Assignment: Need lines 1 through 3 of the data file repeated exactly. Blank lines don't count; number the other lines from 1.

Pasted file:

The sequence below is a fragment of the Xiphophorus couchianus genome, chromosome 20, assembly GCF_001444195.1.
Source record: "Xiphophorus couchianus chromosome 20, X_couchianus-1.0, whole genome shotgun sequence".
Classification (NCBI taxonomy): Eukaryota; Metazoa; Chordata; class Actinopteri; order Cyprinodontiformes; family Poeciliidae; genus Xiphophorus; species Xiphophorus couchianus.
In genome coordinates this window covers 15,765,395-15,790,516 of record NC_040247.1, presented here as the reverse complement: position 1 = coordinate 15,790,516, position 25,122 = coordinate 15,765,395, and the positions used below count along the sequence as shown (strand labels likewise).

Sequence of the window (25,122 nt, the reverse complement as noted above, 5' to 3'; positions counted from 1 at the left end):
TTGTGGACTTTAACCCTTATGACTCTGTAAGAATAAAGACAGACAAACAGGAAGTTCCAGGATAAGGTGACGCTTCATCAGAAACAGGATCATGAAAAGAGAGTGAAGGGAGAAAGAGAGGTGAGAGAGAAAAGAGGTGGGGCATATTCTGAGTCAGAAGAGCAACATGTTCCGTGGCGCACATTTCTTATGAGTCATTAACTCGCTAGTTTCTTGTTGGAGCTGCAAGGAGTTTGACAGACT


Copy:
The sequence below is a fragment of the Xiphophorus couchianus genome, chromosome 20, assembly GCF_001444195.1.
Source record: "Xiphophorus couchianus chromosome 20, X_couchianus-1.0, whole genome shotgun sequence".
Classification (NCBI taxonomy): Eukaryota; Metazoa; Chordata; class Actinopteri; order Cyprinodontiformes; family Poeciliidae; genus Xiphophorus; species Xiphophorus couchianus.